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PROJECTS

Documenting carbonate chemistry changes in a coral reef environment
NCAR Opportunity Fund
Collaborators: Chris Langdon, Rosenstiel Sch Marine & Atmos. Science, U Miami James Hendee and Rik Wanninkhof, NOAA/AOML, Miami

This pilot project capitalizes on NOAA's Coral Reef Early Warning System (CREWS) buoys, which include a suite of oceanographic and meteorologic sensors, by adding a separate instrument that automatically samples seawater carbonate chemistry at regular intervals. Carbonate chemistry on coral reefs is one of several factors that control coral growth, and it is one factor that is changing significantly in response to increases in atmospheric CO2 concentrations. However, there is very little data on the diurnal and seasonal cycles of carbonate chemistry on coral reefs. The ultimate goal of this project is to obtain such data coincident with other environmental data that force these changes. Our team has tested several different arrangements of these instruments over the past year, at the Caribbean Marine Research Center on Lee Stocking Island, Bahamas. Several time-series of seawater samples have been collected and are currently being analyzed and compared with other instrumental data.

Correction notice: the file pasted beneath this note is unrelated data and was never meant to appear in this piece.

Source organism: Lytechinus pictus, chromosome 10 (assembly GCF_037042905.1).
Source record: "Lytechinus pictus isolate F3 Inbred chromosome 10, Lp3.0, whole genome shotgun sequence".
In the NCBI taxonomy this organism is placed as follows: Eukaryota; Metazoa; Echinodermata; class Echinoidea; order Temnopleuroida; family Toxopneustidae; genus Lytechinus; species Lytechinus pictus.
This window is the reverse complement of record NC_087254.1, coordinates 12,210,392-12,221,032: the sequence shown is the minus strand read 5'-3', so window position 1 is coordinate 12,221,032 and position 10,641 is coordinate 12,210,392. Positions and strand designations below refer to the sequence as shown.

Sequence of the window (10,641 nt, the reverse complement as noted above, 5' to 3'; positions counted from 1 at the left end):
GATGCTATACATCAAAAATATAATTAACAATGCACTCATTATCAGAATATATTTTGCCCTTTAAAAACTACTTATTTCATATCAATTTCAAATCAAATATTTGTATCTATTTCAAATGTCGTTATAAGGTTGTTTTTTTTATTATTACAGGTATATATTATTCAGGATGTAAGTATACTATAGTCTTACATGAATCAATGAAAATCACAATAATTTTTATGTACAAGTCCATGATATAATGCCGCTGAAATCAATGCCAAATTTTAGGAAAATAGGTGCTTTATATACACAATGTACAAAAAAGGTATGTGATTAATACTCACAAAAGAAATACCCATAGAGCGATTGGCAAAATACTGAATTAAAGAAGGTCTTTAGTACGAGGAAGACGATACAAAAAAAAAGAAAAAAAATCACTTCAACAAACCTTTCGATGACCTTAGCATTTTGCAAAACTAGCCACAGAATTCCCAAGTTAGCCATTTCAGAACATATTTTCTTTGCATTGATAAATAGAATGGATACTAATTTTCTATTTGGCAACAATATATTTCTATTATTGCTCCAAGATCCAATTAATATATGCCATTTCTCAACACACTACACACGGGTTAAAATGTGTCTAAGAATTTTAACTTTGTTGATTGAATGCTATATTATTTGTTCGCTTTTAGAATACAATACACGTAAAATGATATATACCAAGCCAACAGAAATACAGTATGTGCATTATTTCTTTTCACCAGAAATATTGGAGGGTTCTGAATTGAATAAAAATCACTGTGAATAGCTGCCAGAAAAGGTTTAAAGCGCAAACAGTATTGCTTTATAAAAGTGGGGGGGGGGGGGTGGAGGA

A related instrument at the CREWS station, a pCO2 sampling device, remained on the platform during the passage of Hurricane Francis in September, 2004 (the water sampler had been stored on land during the hurricane). Preliminary analysis of the data during the hurricane passage show a sharp and unexpected change in the seawater pCO2; but the jury is still out as to whether this signal is real, or an instrument malfunction.

The ocean thermostat and its potential role in coral reef distribution
Collaborator: Janice Lough, Australian Institute of Marine Science

Dr. Lough and Joanie Kleypas are analyzing sea surface temperature records from some of the warmest parts of the ocean, to understand whether any of the various "ocean thermostat" mechanisms are acting to cap maximum temperatures.

Coral reef threats - opinions of coral reef scientists on what the major threats are to coral reefs
Collaborator: Mark Eakin, NOAA

Dr. Eakin and Joanie Kleypas surveyed over 250 coral reef scientists about the threats to coral reefs in their regions, and at the global scale. They will present the results of this survey here soon.

Reef Modeling

Simulating Coral Reef Growth
Check out this animation of a simple model output of reef growth on a continental shelf in response to sea level rise.  Many thanks to Don Middleton of NCAR's visualization lab

 

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The Institute for the Study of Society and Environment is part of the National Center for Atmospheric Research, which is managed by the University Corporation for Atmospheric Research and is sponsored by the National Science Foundation.